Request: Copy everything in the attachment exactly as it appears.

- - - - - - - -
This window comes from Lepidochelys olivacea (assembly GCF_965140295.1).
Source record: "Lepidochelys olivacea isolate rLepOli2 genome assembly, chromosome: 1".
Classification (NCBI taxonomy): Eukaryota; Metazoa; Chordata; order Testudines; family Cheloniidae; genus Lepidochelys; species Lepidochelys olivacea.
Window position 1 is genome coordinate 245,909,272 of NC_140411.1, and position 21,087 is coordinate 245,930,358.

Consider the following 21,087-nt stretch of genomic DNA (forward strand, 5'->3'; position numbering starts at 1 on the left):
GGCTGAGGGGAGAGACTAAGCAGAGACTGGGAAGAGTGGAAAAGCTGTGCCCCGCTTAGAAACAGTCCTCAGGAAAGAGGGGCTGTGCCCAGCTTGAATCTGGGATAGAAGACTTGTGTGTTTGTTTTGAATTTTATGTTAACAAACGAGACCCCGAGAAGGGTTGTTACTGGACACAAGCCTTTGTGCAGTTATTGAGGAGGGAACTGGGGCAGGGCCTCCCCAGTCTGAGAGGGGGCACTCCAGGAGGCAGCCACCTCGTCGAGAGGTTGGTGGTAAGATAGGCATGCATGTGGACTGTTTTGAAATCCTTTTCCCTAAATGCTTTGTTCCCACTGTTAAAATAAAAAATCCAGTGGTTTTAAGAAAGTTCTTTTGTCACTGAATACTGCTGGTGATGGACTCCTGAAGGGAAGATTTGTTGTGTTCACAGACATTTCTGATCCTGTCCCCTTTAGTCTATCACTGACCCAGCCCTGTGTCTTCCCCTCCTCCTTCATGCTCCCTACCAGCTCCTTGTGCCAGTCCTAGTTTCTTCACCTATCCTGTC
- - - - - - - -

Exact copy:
This window comes from Lepidochelys olivacea (assembly GCF_965140295.1).
Source record: "Lepidochelys olivacea isolate rLepOli2 genome assembly, chromosome: 1".
Classification (NCBI taxonomy): Eukaryota; Metazoa; Chordata; order Testudines; family Cheloniidae; genus Lepidochelys; species Lepidochelys olivacea.
Window position 1 is genome coordinate 245,909,272 of NC_140411.1, and position 21,087 is coordinate 245,930,358.

Consider the following 21,087-nt stretch of genomic DNA (forward strand, 5'->3'; position numbering starts at 1 on the left):
GGCTGAGGGGAGAGACTAAGCAGAGACTGGGAAGAGTGGAAAAGCTGTGCCCCGCTTAGAAACAGTCCTCAGGAAAGAGGGGCTGTGCCCAGCTTGAATCTGGGATAGAAGACTTGTGTGTTTGTTTTGAATTTTATGTTAACAAACGAGACCCCGAGAAGGGTTGTTACTGGACACAAGCCTTTGTGCAGTTATTGAGGAGGGAACTGGGGCAGGGCCTCCCCAGTCTGAGAGGGGGCACTCCAGGAGGCAGCCACCTCGTCGAGAGGTTGGTGGTAAGATAGGCATGCATGTGGACTGTTTTGAAATCCTTTTCCCTAAATGCTTTGTTCCCACTGTTAAAATAAAAAATCCAGTGGTTTTAAGAAAGTTCTTTTGTCACTGAATACTGCTGGTGATGGACTCCTGAAGGGAAGATTTGTTGTGTTCACAGACATTTCTGATCCTGTCCCCTTTAGTCTATCACTGACCCAGCCCTGTGTCTTCCCCTCCTCCTTCATGCTCCCTACCAGCTCCTTGTGCCAGTCCTAGTTTCTTCACCTATCCTGTC